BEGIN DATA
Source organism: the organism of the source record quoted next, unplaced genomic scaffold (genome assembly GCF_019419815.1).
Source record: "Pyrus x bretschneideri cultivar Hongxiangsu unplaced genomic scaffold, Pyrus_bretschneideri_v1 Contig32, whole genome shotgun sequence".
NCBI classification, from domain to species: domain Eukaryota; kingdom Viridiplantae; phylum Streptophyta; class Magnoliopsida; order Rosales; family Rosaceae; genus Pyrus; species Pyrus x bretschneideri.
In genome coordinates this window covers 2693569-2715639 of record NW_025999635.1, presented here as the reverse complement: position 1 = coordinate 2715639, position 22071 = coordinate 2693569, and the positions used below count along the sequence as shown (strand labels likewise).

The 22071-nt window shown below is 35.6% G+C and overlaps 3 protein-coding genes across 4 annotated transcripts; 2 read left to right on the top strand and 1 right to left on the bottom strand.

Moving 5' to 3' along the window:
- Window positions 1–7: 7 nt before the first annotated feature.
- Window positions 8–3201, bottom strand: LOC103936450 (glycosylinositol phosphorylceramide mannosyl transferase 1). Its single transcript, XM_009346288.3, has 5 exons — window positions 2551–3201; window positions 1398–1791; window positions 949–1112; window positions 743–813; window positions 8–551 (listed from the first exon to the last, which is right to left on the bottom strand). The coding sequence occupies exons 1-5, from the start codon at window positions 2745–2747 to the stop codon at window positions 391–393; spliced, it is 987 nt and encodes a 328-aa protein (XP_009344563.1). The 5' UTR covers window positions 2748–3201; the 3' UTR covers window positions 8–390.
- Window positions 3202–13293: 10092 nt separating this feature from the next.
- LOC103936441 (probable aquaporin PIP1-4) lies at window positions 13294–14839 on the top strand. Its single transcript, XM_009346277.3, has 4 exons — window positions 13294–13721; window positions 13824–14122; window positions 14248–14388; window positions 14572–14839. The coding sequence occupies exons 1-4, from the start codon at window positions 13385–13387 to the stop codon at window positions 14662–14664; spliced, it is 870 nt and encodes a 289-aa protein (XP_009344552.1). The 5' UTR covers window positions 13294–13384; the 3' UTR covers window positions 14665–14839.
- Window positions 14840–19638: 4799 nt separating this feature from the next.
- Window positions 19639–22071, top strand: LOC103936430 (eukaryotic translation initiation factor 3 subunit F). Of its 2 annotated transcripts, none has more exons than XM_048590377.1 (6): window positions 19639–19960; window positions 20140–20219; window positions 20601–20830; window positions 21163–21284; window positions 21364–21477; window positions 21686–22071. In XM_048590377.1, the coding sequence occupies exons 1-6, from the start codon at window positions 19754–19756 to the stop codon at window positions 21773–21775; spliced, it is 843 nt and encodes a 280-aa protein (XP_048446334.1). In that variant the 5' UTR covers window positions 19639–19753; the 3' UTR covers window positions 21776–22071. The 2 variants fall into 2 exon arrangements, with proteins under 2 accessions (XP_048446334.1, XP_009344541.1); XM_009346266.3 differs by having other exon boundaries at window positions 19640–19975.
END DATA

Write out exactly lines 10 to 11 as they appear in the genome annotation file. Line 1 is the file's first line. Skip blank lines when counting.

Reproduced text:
- LOC103936441 (probable aquaporin PIP1-4) lies at window positions 13294–14839 on the top strand. Its single transcript, XM_009346277.3, has 4 exons — window positions 13294–13721; window positions 13824–14122; window positions 14248–14388; window positions 14572–14839. The coding sequence occupies exons 1-4, from the start codon at window positions 13385–13387 to the stop codon at window positions 14662–14664; spliced, it is 870 nt and encodes a 289-aa protein (XP_009344552.1). The 5' UTR covers window positions 13294–13384; the 3' UTR covers window positions 14665–14839.
- Window positions 14840–19638: 4799 nt separating this feature from the next.